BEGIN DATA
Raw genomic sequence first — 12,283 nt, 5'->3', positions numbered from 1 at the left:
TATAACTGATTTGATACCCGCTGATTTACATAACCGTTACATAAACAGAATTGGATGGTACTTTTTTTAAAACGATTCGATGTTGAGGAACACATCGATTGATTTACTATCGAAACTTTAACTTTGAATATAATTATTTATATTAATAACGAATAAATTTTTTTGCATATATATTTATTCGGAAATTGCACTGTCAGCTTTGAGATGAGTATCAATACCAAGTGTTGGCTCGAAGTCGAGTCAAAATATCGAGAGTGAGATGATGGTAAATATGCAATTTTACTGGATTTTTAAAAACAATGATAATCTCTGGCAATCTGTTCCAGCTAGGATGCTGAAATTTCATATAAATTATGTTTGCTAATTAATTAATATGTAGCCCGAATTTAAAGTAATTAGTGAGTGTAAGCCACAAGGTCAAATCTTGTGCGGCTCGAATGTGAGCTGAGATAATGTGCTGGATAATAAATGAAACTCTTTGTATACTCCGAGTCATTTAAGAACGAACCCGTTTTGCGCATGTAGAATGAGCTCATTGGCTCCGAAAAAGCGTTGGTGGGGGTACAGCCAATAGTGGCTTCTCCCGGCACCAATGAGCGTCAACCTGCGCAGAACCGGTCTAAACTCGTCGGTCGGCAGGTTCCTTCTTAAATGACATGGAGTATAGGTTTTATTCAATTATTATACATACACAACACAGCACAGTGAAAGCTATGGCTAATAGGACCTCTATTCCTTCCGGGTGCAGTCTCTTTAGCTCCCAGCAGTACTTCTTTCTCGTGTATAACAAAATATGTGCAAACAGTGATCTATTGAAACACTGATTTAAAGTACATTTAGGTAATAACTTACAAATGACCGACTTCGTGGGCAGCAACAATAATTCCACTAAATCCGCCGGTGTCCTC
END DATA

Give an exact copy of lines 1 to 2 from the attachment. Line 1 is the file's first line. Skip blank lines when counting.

Raw genomic sequence first — 12,283 nt, 5'->3', positions numbered from 1 at the left:
TATAACTGATTTGATACCCGCTGATTTACATAACCGTTACATAAACAGAATTGGATGGTACTTTTTTTAAAACGATTCGATGTTGAGGAACACATCGATTGATTTACTATCGAAACTTTAACTTTGAATATAATTATTTATATTAATAACGAATAAATTTTTTTGCATATATATTTATTCGGAAATTGCACTGTCAGCTTTGAGATGAGTATCAATACCAAGTGTTGGCTCGAAGTCGAGTCAAAATATCGAGAGTGAGATGATGGTAAATATGCAATTTTACTGGATTTTTAAAAACAATGATAATCTCTGGCAATCTGTTCCAGCTAGGATGCTGAAATTTCATATAAATTATGTTTGCTAATTAATTAATATGTAGCCCGAATTTAAAGTAATTAGTGAGTGTAAGCCACAAGGTCAAATCTTGTGCGGCTCGAATGTGAGCTGAGATAATGTGCTGGATAATAAATGAAACTCTTTGTATACTCCGAGTCATTTAAGAACGAACCCGTTTTGCGCATGTAGAATGAGCTCATTGGCTCCGAAAAAGCGTTGGTGGGGGTACAGCCAATAGTGGCTTCTCCCGGCACCAATGAGCGTCAACCTGCGCAGAACCGGTCTAAACTCGTCGGTCGGCAGGTTCCTTCTTAAATGACATGGAGTATAGGTTTTATTCAATTATTATACATACACAACACAGCACAGTGAAAGCTATGGCTAATAGGACCTCTATTCCTTCCGGGTGCAGTCTCTTTAGCTCCCAGCAGTACTTCTTTCTCGTGTATAACAAAATATGTGCAAACAGTGATCTATTGAAACACTGATTTAAAGTACATTTAGGTAATAACTTACAAATGACCGACTTCGTGGGCAGCAACAATAATTCCACTAAATCCGCCGGTGTCCTC